University of Massachusetts Medical School Faculty Publications

Title

Multilevel Provider-Based Sampling for Recruitment of Pregnant Women and Mother-Newborn Dyads

UMMS Affiliation

Department of Pediatrics; Department of Obstetrics and Gynecology

Publication Date

6-1-2016

Document Type

Article

Disciplines

Obstetrics and Gynecology | Pediatrics

Abstract

OBJECTIVE: In 2010, the National Children's Study launched 3 alternative recruitment methods to test possible improvements in efficiency compared with traditional household-based recruitment and participant enrollment. In 2012, a fourth method, provider-based sampling (PBS), tested a probability-based sampling of prenatal provider locations supplemented by a second cohort of neonates born at a convenience sample of maternity hospitals.

METHODS: From a sampling frame of 472 prenatal care provider locations and 59 maternity hospitals, 49 provider and 7 hospital locations within or just outside 3 counties participated in study recruitment. During first prenatal care visits or immediately postdelivery at these locations, face-to-face contact was used to screen and recruit eligible women.

RESULTS: Of 1450 screened women, 1270 were eligible. Consent rates at prenatal provider locations (62%-74% by county) were similar to those at birth locations (64%-77% by county). During 6 field months, 3 study centers enrolled a total prenatal cohort of 530 women (the majority in the first trimester) and during 2 months enrolled a birth cohort of an additional 320 mother-newborn dyads. As personnel became experienced in the field, the time required to enroll a woman in the prenatal cohort declined from up to 200 hours to 50 to 100 hours per woman recruited.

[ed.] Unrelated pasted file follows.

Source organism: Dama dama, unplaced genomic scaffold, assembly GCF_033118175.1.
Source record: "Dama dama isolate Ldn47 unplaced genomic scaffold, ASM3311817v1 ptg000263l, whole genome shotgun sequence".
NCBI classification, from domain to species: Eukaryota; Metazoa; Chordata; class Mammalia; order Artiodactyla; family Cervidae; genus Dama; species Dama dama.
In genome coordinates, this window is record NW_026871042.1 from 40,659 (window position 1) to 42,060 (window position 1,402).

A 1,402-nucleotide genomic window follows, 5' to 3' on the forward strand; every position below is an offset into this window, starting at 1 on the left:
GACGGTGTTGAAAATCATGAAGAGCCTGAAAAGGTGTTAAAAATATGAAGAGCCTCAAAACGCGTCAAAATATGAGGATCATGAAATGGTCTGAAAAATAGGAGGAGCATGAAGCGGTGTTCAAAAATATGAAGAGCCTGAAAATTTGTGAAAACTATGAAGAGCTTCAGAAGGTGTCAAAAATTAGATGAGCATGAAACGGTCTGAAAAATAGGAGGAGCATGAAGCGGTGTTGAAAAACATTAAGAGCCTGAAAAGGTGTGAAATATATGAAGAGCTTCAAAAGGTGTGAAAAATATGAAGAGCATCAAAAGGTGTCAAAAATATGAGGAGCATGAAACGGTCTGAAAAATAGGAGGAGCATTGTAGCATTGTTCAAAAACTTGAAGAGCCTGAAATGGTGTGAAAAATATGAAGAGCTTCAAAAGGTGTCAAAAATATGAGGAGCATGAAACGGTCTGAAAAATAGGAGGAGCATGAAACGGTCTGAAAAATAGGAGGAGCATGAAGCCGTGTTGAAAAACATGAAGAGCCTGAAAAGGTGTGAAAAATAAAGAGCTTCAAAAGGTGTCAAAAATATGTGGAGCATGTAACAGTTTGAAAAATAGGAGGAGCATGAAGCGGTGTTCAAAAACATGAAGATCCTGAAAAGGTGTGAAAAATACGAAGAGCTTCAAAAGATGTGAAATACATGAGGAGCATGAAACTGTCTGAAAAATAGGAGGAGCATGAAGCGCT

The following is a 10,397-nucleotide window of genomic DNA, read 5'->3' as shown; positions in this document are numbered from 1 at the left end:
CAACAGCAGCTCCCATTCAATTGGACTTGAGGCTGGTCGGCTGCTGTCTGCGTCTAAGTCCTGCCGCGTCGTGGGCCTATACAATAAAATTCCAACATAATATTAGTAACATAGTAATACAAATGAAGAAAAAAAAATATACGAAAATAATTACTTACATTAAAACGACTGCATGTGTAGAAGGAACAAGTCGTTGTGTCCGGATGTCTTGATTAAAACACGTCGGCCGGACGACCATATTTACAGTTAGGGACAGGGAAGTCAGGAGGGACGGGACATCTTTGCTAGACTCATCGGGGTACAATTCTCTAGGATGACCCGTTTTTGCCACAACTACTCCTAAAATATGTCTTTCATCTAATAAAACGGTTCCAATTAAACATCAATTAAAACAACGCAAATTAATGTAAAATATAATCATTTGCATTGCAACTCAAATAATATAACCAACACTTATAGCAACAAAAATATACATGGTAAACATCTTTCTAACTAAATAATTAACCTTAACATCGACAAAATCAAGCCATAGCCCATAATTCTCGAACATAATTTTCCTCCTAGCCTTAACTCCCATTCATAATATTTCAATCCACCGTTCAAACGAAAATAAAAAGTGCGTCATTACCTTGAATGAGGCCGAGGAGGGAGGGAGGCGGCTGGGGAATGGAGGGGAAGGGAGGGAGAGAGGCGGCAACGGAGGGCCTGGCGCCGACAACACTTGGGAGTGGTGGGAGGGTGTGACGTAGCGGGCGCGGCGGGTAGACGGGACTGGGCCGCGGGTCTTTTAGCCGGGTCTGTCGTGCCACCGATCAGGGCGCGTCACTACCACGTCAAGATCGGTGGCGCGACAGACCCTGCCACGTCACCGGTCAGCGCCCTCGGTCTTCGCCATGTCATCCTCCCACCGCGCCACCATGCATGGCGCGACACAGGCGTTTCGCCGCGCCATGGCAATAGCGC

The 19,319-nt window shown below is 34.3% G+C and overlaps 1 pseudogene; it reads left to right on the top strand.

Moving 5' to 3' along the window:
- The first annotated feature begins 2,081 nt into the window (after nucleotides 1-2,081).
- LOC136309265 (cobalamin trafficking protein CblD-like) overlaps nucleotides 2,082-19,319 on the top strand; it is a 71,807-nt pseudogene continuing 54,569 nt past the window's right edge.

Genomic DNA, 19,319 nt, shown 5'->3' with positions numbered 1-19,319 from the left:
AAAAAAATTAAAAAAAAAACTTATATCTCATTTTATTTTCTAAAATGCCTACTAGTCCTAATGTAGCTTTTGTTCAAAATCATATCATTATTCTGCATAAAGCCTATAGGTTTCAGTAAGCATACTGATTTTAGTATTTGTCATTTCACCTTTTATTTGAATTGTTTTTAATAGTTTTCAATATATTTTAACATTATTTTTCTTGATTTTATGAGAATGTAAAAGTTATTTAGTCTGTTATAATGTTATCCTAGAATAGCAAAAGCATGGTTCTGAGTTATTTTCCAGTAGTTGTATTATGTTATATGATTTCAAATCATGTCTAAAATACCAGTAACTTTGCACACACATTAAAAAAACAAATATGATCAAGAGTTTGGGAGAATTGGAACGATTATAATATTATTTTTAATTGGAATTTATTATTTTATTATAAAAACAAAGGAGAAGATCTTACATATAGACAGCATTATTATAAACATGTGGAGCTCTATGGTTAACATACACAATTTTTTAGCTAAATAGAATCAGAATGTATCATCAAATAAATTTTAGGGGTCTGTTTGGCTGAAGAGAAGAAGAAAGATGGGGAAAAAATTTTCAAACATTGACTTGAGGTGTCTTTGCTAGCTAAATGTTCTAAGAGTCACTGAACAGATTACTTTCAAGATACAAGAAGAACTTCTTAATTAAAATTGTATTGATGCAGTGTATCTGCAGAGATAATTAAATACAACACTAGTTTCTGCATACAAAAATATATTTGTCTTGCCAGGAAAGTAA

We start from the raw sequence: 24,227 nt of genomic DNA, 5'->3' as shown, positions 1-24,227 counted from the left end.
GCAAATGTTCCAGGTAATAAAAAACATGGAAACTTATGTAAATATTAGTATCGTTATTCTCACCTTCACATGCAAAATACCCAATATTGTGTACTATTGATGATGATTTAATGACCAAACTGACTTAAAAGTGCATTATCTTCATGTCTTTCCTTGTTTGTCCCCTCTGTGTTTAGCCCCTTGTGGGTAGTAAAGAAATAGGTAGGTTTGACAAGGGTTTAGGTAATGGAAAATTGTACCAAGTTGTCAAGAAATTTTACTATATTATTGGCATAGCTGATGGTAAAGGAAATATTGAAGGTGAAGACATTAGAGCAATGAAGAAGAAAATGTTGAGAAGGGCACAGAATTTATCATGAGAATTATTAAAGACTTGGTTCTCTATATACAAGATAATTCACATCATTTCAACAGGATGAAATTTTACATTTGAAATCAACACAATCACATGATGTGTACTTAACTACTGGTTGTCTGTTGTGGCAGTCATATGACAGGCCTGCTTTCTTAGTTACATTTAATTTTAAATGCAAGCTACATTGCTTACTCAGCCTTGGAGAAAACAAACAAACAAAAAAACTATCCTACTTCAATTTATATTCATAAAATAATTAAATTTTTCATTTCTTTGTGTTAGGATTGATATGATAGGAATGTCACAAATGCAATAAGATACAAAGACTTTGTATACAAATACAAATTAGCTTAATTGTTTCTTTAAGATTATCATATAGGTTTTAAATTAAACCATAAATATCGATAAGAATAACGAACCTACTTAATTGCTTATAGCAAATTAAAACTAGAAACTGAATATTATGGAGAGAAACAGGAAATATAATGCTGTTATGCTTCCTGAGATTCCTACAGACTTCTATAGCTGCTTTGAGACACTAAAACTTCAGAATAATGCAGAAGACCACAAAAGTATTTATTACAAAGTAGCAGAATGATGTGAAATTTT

CONCLUSIONS: We demonstrated that PBS was feasible and operationally efficient in recruiting a representative cohort of newborns from 3 diverse US counties. Our findings suggest that PBS is a practical approach to recruit large pregnancy and birth cohorts across the United States.

Rights and Permissions

Citation: Pediatrics. 2016 Jun;137 Suppl 4:S248-57. doi: 10.1542/peds.2015-4410F. Link to article on publisher's site

Related Resources

Link to Article in PubMed

Journal/Book/Conference Title

Pediatrics

PubMed ID

27251871